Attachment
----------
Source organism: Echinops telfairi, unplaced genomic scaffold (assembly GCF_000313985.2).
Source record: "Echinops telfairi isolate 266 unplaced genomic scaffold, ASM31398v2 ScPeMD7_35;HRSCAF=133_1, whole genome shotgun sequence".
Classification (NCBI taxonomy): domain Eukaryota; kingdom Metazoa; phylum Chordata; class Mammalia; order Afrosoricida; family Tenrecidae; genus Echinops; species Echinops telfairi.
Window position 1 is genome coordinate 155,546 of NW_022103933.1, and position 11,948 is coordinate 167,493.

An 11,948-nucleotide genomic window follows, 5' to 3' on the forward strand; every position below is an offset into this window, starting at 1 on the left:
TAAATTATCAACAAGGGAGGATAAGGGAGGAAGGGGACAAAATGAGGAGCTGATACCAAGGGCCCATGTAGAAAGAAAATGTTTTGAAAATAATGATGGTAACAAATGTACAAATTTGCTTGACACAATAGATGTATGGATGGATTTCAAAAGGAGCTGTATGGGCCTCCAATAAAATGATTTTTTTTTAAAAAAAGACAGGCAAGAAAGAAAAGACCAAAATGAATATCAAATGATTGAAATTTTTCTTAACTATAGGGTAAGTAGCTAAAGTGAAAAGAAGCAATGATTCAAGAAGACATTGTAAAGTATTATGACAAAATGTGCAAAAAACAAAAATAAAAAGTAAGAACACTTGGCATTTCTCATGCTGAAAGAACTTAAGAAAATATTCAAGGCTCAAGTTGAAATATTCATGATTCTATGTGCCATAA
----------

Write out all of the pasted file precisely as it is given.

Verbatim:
Source organism: Echinops telfairi, unplaced genomic scaffold (assembly GCF_000313985.2).
Source record: "Echinops telfairi isolate 266 unplaced genomic scaffold, ASM31398v2 ScPeMD7_35;HRSCAF=133_1, whole genome shotgun sequence".
Classification (NCBI taxonomy): domain Eukaryota; kingdom Metazoa; phylum Chordata; class Mammalia; order Afrosoricida; family Tenrecidae; genus Echinops; species Echinops telfairi.
Window position 1 is genome coordinate 155,546 of NW_022103933.1, and position 11,948 is coordinate 167,493.

An 11,948-nucleotide genomic window follows, 5' to 3' on the forward strand; every position below is an offset into this window, starting at 1 on the left:
TAAATTATCAACAAGGGAGGATAAGGGAGGAAGGGGACAAAATGAGGAGCTGATACCAAGGGCCCATGTAGAAAGAAAATGTTTTGAAAATAATGATGGTAACAAATGTACAAATTTGCTTGACACAATAGATGTATGGATGGATTTCAAAAGGAGCTGTATGGGCCTCCAATAAAATGATTTTTTTTTAAAAAAAGACAGGCAAGAAAGAAAAGACCAAAATGAATATCAAATGATTGAAATTTTTCTTAACTATAGGGTAAGTAGCTAAAGTGAAAAGAAGCAATGATTCAAGAAGACATTGTAAAGTATTATGACAAAATGTGCAAAAAACAAAAATAAAAAGTAAGAACACTTGGCATTTCTCATGCTGAAAGAACTTAAGAAAATATTCAAGGCTCAAGTTGAAATATTCATGATTCTATGTGCCATAA